Hi Umbra,

I live in Providence, R.I., and I have a basic composting bin; it’s about three feet tall, made of black plastic with ventilation shafts on all four sides and on top, but it has no bottom. I want to set this up in my tiny side yard for my neighbors and me to use. However, we have a big rat problem here and I am afraid all this delicious, rotting food will attract them. Is there any way to keep a rat-free compost bin in a city?

Providence, R.I.

Reader support helps sustain our work. Donate today to keep our climate news free. All donations DOUBLED!

Dearest Michelle,

Grist thanks its sponsors. Become one.

Rats are amazing creatures that have adapted perfectly to survival in urban environments. They can chew through metal, slide through half-inch holes, spring a foot into the air, swim underwater for long distances, and generally outperform high school students on the Presidential Fitness Test. I truly admire them.

However, do not lose hope. It is possible to maintain a rat-free compost bin in a city, and here’s how. Head on over to the hardware store and buy enough quarter-inch hardware cloth to encase the sides and bottom of your bin. Hardware cloth is thick wire mesh, and the quarter-inch size is difficult for rats to get a tooth-hold on, as well as too small for their skulls. You’ll need wire cutters, protective gloves, and some short lengths of wire to tie the cloth to itself. Wrap the cloth around and under the bin until there is no place for rodent access. Find a heavy brick or rock to hold the lid down.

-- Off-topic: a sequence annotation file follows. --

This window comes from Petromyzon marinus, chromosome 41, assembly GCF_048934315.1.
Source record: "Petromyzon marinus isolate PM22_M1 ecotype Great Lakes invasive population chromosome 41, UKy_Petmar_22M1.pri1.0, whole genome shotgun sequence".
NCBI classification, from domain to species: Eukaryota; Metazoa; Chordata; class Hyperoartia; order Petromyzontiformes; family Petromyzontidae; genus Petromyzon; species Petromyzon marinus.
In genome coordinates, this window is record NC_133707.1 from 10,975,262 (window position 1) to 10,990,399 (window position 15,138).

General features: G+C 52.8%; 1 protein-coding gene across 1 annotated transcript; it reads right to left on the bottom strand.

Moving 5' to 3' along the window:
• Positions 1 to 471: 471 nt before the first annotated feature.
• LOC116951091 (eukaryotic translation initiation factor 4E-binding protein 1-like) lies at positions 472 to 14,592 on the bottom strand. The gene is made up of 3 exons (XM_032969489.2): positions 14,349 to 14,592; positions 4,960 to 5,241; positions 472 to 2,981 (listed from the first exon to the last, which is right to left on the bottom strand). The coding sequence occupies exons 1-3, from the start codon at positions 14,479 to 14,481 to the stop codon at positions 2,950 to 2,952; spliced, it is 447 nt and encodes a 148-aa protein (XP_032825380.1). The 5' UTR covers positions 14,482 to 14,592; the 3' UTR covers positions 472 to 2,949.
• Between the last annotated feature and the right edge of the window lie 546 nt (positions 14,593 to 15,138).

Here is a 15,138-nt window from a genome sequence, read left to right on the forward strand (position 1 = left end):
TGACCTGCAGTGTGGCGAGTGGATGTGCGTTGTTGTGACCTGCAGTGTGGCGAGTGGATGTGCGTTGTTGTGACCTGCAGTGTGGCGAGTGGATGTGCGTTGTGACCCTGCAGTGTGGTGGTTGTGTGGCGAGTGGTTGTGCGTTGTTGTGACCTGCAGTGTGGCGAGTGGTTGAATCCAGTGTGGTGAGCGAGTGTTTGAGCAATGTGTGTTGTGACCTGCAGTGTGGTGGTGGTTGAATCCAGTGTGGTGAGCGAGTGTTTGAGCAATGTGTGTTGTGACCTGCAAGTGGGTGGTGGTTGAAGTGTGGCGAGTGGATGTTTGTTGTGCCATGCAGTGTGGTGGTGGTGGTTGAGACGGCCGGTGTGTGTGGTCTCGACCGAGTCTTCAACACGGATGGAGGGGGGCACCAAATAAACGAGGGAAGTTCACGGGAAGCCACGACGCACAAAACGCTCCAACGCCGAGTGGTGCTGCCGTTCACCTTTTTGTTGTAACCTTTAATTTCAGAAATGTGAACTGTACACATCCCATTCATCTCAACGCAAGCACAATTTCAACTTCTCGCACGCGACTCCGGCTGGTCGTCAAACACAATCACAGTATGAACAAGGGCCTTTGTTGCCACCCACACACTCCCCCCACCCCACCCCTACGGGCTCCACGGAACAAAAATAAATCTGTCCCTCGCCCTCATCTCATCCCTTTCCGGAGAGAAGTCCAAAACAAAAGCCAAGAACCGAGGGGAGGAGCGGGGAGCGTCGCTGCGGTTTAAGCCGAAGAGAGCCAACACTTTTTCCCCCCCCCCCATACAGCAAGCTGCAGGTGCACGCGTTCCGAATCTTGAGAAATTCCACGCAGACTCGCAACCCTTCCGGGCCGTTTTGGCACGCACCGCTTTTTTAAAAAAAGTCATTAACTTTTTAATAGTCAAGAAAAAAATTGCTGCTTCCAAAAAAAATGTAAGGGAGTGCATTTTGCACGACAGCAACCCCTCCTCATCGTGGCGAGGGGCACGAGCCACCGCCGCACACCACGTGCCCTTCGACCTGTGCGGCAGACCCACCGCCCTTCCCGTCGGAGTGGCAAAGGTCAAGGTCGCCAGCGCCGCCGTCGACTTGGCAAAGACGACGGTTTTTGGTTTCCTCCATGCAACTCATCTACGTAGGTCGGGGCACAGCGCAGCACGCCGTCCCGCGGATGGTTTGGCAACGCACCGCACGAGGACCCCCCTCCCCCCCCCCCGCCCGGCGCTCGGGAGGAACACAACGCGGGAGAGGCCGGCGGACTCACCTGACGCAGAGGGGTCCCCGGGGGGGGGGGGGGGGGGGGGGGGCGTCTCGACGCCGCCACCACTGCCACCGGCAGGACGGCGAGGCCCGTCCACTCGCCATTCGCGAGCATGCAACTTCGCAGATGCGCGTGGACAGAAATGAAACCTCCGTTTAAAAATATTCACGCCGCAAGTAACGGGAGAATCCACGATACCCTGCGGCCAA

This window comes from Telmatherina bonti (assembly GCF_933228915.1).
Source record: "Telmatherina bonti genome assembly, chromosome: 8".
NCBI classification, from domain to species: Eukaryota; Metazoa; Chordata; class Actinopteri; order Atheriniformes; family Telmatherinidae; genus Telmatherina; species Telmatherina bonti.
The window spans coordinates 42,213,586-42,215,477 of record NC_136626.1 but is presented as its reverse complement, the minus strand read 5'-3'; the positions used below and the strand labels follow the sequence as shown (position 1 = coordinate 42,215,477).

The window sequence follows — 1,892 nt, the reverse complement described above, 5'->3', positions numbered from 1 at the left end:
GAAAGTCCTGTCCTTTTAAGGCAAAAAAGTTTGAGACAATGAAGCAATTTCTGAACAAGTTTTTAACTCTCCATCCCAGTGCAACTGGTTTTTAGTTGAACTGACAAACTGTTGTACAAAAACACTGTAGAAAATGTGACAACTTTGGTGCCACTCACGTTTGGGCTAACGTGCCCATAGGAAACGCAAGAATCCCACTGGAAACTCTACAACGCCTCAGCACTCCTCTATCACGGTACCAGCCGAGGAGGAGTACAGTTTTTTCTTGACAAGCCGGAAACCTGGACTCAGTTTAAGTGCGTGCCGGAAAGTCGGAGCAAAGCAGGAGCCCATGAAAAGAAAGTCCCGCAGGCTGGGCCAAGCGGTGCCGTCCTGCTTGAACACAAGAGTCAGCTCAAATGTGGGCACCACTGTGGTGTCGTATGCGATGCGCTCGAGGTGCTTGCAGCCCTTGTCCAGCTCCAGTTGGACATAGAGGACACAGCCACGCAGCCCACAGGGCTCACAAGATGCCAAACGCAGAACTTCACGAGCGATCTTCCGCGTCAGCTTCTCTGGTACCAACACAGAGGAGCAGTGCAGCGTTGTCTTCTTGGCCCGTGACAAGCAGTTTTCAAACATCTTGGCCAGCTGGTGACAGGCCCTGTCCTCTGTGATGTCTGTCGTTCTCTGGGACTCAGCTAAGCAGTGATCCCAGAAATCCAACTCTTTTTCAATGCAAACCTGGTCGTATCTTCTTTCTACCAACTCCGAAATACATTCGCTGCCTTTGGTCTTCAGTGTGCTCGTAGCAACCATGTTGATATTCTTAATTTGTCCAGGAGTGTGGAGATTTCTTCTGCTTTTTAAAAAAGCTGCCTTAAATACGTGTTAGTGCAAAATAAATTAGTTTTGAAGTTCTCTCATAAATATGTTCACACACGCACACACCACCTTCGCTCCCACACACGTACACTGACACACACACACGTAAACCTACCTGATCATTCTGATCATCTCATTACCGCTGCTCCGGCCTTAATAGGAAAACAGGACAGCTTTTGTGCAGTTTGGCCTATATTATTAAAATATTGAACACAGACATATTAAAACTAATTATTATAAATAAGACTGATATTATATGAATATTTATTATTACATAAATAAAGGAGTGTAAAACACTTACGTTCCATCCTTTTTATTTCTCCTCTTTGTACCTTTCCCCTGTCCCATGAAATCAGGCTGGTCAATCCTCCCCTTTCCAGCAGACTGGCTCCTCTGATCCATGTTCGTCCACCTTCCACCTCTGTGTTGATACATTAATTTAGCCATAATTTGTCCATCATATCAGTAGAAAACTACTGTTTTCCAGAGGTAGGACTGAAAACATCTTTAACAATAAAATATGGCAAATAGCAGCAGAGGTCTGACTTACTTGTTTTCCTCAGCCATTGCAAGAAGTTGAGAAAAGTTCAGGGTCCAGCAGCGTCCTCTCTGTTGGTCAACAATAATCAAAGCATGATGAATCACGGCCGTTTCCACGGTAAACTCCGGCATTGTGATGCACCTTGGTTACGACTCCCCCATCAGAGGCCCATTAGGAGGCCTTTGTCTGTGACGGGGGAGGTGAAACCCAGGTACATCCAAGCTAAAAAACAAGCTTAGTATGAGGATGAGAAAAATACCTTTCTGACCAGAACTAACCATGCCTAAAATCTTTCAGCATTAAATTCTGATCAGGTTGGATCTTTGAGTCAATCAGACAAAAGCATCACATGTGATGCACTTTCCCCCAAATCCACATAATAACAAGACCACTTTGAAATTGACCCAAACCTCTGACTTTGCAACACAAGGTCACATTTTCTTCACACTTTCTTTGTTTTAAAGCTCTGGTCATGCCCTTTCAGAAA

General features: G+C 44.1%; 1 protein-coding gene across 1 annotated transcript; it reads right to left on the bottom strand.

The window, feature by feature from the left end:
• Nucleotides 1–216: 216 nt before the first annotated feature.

The other recommended rat-deterrent in urban areas is to limit the diet of your composter to unprocessed food and to avoid meats and fats (butter, cheese, Ranch dressing), which apparently are more alluring to members of the rodentia family. Some fans of composting cannot tolerate throwing any food into the trashcan and will recoil at this suggestion. However, as you have already identified your yard as High Rat Risk, I believe you will have more success starting slowly and testing additional materials in the bin as time goes on.

I hope you have no rat problems and can transform your food waste into garden gold. If you do see signs of rats, however, don’t be angry. Reflect on their similarity to the Bush administration — driven, goal-oriented, highly effective — and use their example to inspire your own dreams. By the way, the high nitrogen content of urine makes it a great compost additive. I have no information about its effect on vermin.

Grist thanks its sponsors. Become one.